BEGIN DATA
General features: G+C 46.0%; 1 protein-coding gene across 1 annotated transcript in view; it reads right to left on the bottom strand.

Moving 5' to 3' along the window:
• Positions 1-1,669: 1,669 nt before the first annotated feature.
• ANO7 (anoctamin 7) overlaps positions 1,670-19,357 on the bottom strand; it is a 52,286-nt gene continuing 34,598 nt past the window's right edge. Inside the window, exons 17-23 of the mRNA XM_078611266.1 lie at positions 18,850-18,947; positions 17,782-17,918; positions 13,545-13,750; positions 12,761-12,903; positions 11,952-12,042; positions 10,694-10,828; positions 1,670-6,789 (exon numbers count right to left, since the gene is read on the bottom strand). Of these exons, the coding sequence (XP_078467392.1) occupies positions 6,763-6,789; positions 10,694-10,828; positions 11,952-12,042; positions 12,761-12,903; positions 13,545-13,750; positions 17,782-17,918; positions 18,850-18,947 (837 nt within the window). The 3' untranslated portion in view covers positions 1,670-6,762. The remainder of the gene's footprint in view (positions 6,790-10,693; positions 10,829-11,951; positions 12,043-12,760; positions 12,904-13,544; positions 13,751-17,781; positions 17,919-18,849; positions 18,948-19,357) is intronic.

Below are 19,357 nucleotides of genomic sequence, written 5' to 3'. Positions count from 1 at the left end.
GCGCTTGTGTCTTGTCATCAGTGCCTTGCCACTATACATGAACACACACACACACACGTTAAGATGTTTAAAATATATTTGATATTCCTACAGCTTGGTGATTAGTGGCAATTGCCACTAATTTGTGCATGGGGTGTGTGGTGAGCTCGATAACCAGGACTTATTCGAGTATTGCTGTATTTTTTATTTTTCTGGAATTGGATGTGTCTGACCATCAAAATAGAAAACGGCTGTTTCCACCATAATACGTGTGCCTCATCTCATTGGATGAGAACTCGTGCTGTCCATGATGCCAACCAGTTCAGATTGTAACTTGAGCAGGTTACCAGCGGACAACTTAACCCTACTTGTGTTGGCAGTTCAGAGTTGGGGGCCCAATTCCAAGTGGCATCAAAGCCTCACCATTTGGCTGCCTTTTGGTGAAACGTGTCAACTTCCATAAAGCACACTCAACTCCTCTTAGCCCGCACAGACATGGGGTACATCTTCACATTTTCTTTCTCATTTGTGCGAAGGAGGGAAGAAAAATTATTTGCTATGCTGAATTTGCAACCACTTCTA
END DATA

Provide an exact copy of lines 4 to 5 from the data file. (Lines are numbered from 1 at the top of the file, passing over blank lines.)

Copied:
• ANO7 (anoctamin 7) overlaps positions 1,670-19,357 on the bottom strand; it is a 52,286-nt gene continuing 34,598 nt past the window's right edge. Inside the window, exons 17-23 of the mRNA XM_078611266.1 lie at positions 18,850-18,947; positions 17,782-17,918; positions 13,545-13,750; positions 12,761-12,903; positions 11,952-12,042; positions 10,694-10,828; positions 1,670-6,789 (exon numbers count right to left, since the gene is read on the bottom strand). Of these exons, the coding sequence (XP_078467392.1) occupies positions 6,763-6,789; positions 10,694-10,828; positions 11,952-12,042; positions 12,761-12,903; positions 13,545-13,750; positions 17,782-17,918; positions 18,850-18,947 (837 nt within the window). The 3' untranslated portion in view covers positions 1,670-6,762. The remainder of the gene's footprint in view (positions 6,790-10,693; positions 10,829-11,951; positions 12,043-12,760; positions 12,904-13,544; positions 13,751-17,781; positions 17,919-18,849; positions 18,948-19,357) is intronic.

Below are 19,357 nucleotides of genomic sequence, written 5' to 3'. Positions count from 1 at the left end.